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Why Measure Media Value?

Media value can come from print, television, electronic and new-media coverage of an event generated via live and delayed coverage, news coverage, press releases, interviews, video and photographs.  A common way to generate raw data has involved using the Advertising Value Equivalency (AVE).  This involves determining what the extent of any coverage of an event would cost, if it was purchased as paid advertising (using advertising rate cards).  This section focuses on traditional television monitoring. However, the increasing variety of platforms is changing media evaluation. 

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Media Value - Advertising Value Equivalency

Media 'value' is not equivalent to economic impact and should not be added together as the two measures are entirely different.  The "monetary value" of media exposure is not a measure of value to a host economy, it is a measure of "cost".


A wide range of commercial media companies calculate AVE by multiplying the column inches (for print media), or seconds (in the case of broadcast media) by the respective medium’s advertising rates (per inch or per second).  The resulting number is what it would have cost to place an advertisement of that size in that medium.  By assessing all of an event’s coverage and aggregating each calculation, an overall AVE can be assigned to the media exposure garnered by an event.  For traditional print media measurement, an event may wish to undertake measurement itself.  Alternatively, media evaluation companies run clipping services to monitor various sources, or larger events have media teams that undertake such tasks.  There are a number of different ways of deriving an AVE and useful summaries can be found at the links below together with some cautionary notes about the misuse of AVE.


The logic underpinning place marketing at televised events is that it represents a potentially cost effective way for organisers and host cities to obtain value for a "brand" via their association with the event.  There is a generally accepted methodology in the sponsorship industry for measuring the amount of exposure a brand receives during an event and then converting this into a cash equivalent.  The basics of this system are detailed below.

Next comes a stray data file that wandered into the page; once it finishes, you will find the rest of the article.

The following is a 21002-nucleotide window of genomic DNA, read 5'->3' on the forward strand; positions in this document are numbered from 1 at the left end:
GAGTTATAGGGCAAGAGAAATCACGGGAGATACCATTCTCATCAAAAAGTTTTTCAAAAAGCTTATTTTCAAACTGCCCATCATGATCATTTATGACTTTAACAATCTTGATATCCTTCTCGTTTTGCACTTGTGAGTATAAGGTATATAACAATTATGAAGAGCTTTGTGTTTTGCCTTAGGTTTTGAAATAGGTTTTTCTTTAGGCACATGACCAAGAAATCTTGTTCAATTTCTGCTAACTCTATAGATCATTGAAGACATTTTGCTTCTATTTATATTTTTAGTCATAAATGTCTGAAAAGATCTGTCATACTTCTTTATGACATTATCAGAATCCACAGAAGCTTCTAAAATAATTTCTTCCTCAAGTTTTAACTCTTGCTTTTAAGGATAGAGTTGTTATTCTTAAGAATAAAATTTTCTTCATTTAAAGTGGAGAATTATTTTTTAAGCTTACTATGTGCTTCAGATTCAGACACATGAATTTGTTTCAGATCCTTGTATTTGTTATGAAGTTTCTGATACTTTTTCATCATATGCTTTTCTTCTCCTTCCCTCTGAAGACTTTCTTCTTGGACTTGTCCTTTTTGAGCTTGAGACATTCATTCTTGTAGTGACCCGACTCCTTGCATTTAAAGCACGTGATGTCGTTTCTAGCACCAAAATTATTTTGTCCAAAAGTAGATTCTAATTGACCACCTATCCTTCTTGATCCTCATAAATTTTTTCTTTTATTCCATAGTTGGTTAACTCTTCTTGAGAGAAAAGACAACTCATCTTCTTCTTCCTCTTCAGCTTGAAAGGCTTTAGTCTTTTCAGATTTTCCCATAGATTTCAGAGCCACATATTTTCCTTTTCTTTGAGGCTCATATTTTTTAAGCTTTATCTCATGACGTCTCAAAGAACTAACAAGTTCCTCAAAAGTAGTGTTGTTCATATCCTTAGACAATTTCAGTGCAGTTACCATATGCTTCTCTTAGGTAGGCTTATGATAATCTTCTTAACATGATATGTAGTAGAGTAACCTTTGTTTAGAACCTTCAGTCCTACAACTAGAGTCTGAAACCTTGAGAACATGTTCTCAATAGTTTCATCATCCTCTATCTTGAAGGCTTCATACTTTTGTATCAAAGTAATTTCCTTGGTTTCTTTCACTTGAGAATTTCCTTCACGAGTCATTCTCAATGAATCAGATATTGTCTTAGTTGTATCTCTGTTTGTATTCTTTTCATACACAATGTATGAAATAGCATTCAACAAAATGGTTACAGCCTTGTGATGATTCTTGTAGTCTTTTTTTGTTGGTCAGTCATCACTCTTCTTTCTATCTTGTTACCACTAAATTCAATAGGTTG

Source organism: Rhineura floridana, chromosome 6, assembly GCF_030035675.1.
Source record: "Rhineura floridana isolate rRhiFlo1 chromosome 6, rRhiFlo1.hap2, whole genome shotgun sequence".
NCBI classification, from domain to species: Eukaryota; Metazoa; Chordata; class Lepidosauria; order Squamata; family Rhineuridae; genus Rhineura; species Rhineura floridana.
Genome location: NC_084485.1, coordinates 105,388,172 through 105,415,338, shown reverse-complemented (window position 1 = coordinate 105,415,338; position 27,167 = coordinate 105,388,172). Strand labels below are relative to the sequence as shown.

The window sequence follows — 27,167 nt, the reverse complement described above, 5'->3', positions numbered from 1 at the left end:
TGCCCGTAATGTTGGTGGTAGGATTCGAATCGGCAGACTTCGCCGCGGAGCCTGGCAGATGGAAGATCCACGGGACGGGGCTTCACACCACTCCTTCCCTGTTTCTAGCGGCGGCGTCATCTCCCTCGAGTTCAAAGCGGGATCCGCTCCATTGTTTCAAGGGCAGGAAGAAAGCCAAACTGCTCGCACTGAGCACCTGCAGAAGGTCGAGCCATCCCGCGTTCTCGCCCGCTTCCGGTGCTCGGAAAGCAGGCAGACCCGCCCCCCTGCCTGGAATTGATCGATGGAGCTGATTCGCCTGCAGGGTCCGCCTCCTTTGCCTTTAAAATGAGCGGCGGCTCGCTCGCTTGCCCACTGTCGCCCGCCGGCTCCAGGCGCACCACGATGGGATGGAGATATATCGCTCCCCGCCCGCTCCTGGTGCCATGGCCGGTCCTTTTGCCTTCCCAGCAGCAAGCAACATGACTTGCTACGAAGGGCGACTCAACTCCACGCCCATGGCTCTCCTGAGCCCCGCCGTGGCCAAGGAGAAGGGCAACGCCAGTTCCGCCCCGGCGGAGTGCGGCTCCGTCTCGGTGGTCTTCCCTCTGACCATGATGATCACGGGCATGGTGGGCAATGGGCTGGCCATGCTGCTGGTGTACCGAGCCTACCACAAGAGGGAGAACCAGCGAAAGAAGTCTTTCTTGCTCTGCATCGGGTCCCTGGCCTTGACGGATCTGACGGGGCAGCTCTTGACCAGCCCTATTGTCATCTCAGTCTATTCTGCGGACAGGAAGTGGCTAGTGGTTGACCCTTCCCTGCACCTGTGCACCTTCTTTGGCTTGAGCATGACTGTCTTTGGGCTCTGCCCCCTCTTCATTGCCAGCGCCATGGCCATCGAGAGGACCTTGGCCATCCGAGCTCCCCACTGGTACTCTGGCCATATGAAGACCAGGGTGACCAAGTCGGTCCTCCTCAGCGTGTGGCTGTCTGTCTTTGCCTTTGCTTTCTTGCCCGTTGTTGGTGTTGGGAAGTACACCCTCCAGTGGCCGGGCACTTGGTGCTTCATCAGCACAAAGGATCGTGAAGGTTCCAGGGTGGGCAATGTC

• The amount of coverage obtained is established
  • Within this coverage, the amount of time that the logos or messages of the sponsors are clearly visible or audible is measured (using specially trained staff and software).
  • The volume of exposure is converted to a cash equivalent of how much that exposure would cost to buy in the form of a 30 second television advertisement.


The main drivers of media value are the amount of exposure obtained and the size of the audience.  Media evaluation consultants can monitor various aspects of TV coverage in order to arrive at an estimate of the media value associated with exposure such as: 

  • Verbal mentions of "the city" or the "event venue";
  • On-screen credit text (in seconds) of "the city" or the "event venue";
  • "City" related perimeter advertising; and
  • Other exposure of the "city" and event venue from vignettes designed by the local organising committee and stakeholders to promote the area as a visitor destination.

AVE relates to specific business objectives and there is no one approach to calculating which fits all objectives.  For example, if the aim of a stakeholder’s support for an event is to promote tourism and encourage people to visit, then follow-up research in key markets or in-bound surveys of tourists may be the way forward.  AVE does not measure impacts on people's awareness, perceptions, attitudes or behaviours.  Hence the need for alternative measures as suggested above which may be beyond the remit of some event organisers.